Similarly, it’s reasonable to consider ending contracts with insurance carriers who don’t pay because you’re losing money regardless of how many patients they promise you. The greater patient volume you get won’t fix it – if it’s nonviable at 50 visits/month, it will be even less viable at 100 visits/month.
Next, chat with your patients and friends within your community to discover if other practices are ending similar contracts with the same insurance carrier. Chances are those carriers will come back to you after their patients start complaining there is no where to go for care. Insurance carriers need to be able to provide covered services listed within their members plans, otherwise call the state insurance commissionaires office and report them for denying access to covered services due to closed panels. Your insurance commissioner and your local state APTA should both be able to offer suggestions to help you as well.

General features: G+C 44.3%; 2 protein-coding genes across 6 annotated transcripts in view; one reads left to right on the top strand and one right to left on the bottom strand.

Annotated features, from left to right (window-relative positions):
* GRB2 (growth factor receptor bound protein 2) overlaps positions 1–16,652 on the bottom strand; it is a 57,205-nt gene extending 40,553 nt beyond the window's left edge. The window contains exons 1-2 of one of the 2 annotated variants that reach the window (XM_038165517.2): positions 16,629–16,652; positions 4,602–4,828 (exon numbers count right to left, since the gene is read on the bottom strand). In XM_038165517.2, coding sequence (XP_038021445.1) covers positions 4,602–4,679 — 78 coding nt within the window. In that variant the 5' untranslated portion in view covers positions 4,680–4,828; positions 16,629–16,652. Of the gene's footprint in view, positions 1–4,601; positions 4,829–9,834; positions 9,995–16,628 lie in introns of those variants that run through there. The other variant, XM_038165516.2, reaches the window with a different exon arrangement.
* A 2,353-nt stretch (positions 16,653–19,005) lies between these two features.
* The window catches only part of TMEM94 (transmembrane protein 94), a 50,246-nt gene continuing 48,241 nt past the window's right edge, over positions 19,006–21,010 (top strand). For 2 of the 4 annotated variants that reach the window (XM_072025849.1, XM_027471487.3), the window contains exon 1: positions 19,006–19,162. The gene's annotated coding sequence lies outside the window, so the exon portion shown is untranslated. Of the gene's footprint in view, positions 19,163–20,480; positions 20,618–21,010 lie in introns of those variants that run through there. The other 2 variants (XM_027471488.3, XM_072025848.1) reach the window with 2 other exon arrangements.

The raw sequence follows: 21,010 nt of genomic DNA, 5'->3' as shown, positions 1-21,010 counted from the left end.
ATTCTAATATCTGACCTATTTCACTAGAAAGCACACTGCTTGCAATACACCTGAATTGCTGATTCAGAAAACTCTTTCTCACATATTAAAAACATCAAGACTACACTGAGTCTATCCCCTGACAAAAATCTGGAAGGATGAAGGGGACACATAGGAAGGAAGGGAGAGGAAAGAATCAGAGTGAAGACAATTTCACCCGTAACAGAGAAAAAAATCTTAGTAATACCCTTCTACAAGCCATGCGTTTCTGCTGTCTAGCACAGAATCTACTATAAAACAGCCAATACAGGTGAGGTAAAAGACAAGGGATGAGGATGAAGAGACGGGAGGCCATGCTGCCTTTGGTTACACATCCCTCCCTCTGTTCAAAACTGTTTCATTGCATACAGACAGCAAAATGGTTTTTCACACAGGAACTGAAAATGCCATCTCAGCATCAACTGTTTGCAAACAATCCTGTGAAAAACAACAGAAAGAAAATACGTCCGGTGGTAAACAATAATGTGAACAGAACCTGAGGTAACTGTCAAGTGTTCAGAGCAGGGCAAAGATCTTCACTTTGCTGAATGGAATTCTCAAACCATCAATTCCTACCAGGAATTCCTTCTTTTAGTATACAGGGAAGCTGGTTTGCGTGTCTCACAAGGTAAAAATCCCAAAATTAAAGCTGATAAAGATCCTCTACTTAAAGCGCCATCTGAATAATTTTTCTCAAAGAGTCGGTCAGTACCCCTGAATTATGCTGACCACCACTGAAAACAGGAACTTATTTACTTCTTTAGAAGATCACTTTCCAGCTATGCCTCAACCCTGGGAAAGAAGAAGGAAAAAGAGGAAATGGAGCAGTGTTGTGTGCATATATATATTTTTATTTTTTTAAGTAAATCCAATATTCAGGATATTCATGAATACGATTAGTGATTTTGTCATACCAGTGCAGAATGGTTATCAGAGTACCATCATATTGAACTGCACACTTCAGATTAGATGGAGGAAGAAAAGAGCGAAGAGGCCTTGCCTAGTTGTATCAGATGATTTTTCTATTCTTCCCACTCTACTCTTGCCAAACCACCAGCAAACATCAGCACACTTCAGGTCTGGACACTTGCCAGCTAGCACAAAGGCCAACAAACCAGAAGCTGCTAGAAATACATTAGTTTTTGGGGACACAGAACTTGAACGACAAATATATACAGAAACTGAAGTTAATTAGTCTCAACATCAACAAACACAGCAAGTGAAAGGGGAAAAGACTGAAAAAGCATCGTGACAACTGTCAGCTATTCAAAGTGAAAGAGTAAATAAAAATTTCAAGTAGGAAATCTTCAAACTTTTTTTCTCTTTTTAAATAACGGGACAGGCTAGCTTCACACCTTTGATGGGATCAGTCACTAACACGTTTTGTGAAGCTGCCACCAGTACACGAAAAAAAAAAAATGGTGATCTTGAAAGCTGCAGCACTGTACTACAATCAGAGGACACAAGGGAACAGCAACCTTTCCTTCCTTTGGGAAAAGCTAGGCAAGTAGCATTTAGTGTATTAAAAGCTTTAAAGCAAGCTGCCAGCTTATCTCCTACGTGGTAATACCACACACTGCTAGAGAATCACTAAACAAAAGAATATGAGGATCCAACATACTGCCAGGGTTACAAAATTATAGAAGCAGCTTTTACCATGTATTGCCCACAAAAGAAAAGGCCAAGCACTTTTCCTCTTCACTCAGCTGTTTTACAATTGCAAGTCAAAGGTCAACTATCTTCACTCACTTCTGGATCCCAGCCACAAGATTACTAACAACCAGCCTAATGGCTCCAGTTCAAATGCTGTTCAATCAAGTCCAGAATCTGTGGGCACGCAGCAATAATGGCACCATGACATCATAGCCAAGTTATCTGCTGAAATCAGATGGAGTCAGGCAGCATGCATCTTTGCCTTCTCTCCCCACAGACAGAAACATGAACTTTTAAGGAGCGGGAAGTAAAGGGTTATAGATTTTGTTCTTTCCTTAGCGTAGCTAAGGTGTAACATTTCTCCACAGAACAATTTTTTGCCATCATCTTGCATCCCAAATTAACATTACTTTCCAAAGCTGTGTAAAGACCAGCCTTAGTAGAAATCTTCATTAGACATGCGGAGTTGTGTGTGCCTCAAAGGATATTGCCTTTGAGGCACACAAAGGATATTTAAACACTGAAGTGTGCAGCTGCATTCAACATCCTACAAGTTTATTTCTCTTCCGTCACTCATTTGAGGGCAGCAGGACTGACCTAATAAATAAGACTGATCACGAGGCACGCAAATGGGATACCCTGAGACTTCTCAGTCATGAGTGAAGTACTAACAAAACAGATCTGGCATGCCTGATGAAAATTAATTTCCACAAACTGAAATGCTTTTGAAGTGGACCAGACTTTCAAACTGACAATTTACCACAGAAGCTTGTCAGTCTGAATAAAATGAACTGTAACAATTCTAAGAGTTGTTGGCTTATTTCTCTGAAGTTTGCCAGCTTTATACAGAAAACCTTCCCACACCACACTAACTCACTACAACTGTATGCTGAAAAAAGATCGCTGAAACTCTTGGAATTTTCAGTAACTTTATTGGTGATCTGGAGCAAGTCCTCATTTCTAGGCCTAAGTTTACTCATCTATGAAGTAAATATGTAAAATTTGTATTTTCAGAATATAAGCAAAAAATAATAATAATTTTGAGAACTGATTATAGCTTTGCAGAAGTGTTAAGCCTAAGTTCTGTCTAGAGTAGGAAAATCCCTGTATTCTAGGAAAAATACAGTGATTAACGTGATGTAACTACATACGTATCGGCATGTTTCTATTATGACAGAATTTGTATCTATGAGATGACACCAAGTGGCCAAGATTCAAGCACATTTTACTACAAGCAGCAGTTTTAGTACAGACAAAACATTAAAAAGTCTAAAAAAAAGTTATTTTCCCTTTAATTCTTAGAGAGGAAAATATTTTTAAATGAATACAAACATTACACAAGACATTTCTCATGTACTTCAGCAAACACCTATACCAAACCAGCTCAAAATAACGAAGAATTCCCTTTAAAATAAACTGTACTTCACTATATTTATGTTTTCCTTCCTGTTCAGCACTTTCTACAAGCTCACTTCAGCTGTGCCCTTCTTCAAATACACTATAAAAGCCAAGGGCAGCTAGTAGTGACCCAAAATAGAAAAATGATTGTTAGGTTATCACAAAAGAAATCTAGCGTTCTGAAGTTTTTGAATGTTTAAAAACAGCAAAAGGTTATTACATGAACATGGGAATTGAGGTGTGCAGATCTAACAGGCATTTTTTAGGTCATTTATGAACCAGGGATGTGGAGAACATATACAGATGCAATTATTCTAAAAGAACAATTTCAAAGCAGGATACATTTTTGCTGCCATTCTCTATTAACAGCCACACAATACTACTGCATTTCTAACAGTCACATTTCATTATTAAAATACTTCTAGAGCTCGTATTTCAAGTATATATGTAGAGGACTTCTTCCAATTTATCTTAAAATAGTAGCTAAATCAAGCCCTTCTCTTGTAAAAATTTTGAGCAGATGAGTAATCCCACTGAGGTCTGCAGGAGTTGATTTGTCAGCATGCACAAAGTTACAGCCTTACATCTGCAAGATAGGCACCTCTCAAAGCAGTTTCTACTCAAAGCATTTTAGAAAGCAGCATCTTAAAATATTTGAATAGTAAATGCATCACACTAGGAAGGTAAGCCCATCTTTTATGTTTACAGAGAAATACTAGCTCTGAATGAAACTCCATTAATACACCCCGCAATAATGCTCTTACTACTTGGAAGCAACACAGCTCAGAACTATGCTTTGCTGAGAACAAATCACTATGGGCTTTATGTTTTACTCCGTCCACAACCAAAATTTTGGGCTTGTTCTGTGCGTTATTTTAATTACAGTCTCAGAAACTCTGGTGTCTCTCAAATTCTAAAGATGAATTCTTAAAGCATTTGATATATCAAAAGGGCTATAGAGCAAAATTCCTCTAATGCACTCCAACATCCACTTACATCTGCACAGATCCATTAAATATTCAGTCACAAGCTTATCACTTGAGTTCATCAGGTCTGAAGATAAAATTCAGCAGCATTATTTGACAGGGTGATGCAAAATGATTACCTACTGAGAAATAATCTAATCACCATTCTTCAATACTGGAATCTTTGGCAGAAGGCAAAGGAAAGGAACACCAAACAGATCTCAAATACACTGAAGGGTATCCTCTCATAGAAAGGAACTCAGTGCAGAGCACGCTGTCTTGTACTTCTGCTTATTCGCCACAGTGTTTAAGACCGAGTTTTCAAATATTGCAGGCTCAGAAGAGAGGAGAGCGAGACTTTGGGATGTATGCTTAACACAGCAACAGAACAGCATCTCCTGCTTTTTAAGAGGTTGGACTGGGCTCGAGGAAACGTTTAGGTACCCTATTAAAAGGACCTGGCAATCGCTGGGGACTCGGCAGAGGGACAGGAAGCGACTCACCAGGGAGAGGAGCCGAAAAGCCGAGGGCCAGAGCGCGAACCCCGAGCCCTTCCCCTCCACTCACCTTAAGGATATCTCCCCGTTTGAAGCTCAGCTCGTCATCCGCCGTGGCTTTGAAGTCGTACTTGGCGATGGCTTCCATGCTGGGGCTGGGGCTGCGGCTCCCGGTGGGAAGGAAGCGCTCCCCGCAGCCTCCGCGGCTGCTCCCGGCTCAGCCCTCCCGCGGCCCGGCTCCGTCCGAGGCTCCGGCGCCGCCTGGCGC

When you’re ready to meet with an insurance carrier to negotiate, it’s imperative that you have all the data. Lay it out in a presentation style format (ex. PowerPoint) so it’s graphical, easily digestible and communicates exactly what you want it to.
If you present in a non-confrontational manner, and make the case based on math, not emotion, that their current rates are non-viable for any provider trying to deliver high quality care, then hopefully you can gain their agreement that rate adjustments are needed.
Another important point to make can be done by asking them when was the last time their rates were adjusted, and by how much? It’s a tough position for them to take that you are not at least “entitled” to a cost of living adjustment.
However you approach the negotiation, you must know your numbers going into the discussions such as per unit, per patient, per visit, PT total compensation costs, etc. and most of all, your total per visit costs. If that insurance carrier is still unwilling to set you up with a viable contract, then discuss it with the insurance commissioner and drop them if you have no luck.
3 Tips to Battle Insurance Companies
Know the Laws